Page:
This confession must be steady. We live in a day in which Christianity has been reduced to merely claiming to be a Christian. Someone says a prayer or “makes a decision” and he or she is counted as a follower of Christ. However, saying a prayer or making a decision does not save you. You are saved when you repent and believe in the Lord Jesus Christ. You then start to follow Christ, and to make other followers of Christ. And a true saving faith in Christ is one that continues or perseveres (Hebrews 10:39; Colossians 1:23; John 10:27; 1 John 2:19).

As we take care to keep our love for the Lord constant (Revelation 2:4f), so we must keep our hope unvarying. Do not waver like the incessantly changing Philadelphia weather forecasts. We may not allow our hope to lessen because of the pressures that seek to consume it.

However, too often, something like the following happens. “It was a day of great trembling, but of great joy, when first we avowed our faith in Jesus! What we said we meant. We salted our words with our tears; but oh! we felt it such an honor to be numbered with the people of God! If we had been promised a seat on the floor, or had been allowed only to hear the gospel in the draughtiest corner of the building, we should then have been fully content. We sang and meant it: ‘Might I enjoy the meanest place, Within thy house, O God of grace! Not tents of ease, nor thrones of power, Should tempt my feet to leave thy door.’ We want soft cushions now; we cannot stand to hear a sermon now, nor yet travel very far, especially in damp weather. It is very strange that we should have become so delicate; but it is so. How many miles we could walk when first we knew the Lord: the miles have grown much longer lately, or else our love has grown much shorter! Those were blessed days—changeful, showery, with little more that the dusk of dawn about them; but still there was a morning freshness about them upon which we look back with supreme delight, and somewhat of regret. Then was it a time of love, a season of buds and flowers, and song-birds and overflowing life and hope. [Spurgeon, “Holding Fast our Profession”, Metropolitan Tabernacle Pulpit, Vol. 32, p. 233]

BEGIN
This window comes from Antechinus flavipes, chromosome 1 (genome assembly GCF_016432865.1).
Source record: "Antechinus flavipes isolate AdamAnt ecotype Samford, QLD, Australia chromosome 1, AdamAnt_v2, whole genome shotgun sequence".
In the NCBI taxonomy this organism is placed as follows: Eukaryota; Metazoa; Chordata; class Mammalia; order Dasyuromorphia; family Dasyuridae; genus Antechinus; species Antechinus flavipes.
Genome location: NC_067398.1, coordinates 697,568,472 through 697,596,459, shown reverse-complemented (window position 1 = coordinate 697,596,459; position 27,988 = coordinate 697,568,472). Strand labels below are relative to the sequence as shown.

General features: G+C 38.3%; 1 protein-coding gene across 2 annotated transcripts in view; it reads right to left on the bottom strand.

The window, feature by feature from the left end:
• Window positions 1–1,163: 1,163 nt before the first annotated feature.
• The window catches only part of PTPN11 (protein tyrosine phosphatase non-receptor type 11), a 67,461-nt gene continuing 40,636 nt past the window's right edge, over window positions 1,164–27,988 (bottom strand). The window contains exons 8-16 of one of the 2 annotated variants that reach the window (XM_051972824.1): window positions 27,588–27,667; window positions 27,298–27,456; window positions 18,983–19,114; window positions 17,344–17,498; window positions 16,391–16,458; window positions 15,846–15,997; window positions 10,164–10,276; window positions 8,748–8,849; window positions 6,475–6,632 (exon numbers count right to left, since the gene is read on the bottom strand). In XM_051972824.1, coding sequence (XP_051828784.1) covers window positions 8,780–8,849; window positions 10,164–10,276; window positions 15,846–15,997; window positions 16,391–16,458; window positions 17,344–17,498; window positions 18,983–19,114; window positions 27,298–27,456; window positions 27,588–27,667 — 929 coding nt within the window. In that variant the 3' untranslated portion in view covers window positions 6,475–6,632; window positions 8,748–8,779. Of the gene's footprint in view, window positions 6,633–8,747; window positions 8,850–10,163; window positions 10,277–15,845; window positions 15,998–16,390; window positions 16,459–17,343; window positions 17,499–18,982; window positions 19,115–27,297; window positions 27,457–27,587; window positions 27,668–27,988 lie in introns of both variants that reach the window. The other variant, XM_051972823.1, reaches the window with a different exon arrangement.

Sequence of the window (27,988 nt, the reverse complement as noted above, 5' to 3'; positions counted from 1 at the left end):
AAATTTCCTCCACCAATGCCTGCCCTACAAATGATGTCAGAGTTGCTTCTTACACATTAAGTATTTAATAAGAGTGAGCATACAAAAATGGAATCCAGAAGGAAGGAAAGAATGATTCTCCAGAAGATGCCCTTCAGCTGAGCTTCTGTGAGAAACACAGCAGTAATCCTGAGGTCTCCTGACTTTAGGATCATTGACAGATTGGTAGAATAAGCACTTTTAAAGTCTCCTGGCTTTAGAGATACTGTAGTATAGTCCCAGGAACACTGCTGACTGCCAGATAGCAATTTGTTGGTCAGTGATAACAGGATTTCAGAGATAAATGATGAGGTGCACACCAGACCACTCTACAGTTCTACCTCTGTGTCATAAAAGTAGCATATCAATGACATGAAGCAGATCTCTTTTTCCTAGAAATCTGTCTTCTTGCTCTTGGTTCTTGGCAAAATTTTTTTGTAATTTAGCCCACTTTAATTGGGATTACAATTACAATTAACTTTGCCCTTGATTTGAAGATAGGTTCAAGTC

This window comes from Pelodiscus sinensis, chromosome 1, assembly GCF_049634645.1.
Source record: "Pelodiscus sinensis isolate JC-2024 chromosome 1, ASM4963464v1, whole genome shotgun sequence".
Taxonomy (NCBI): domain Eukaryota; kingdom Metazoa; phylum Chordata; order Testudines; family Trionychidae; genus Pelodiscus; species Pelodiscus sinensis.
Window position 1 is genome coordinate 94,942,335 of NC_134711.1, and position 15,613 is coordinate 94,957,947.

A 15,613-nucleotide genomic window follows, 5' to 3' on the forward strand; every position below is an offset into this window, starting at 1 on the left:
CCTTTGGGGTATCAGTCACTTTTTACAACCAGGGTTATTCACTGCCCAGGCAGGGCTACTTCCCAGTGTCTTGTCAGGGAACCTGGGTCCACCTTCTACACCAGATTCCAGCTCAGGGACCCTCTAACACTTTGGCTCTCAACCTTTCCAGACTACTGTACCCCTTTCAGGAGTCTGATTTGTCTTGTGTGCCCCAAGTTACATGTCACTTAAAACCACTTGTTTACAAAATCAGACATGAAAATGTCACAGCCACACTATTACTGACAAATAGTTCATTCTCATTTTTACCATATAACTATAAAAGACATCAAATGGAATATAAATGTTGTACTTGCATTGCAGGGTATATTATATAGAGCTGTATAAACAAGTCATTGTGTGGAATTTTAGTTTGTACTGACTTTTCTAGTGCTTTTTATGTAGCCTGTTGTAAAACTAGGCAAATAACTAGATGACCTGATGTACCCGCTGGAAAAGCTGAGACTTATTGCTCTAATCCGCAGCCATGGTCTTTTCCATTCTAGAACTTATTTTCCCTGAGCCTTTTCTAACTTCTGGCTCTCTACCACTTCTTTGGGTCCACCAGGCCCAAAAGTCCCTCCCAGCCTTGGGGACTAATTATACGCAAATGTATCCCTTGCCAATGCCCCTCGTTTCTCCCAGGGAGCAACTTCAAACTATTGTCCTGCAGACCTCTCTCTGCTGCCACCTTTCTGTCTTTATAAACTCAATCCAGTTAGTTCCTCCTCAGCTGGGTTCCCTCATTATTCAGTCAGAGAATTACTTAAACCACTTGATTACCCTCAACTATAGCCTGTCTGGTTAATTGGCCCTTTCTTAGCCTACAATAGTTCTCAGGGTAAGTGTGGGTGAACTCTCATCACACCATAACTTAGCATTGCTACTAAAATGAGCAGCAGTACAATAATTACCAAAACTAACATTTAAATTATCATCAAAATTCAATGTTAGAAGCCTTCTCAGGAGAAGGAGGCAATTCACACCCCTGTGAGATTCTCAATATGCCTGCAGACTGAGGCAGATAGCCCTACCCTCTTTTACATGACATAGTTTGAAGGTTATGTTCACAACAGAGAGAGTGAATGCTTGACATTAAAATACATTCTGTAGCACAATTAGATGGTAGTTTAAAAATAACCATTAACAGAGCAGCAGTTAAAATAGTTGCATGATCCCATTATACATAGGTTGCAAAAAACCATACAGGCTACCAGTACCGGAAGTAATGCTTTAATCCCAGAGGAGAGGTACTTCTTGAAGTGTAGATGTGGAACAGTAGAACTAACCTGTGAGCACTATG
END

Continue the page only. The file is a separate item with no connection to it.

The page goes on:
So then we ask, How unswerving is your hold? Do you change like the phases of the moon? Do you truly have a hope to hold fast? You can’t hold something that you do not have!

Grace and peace, David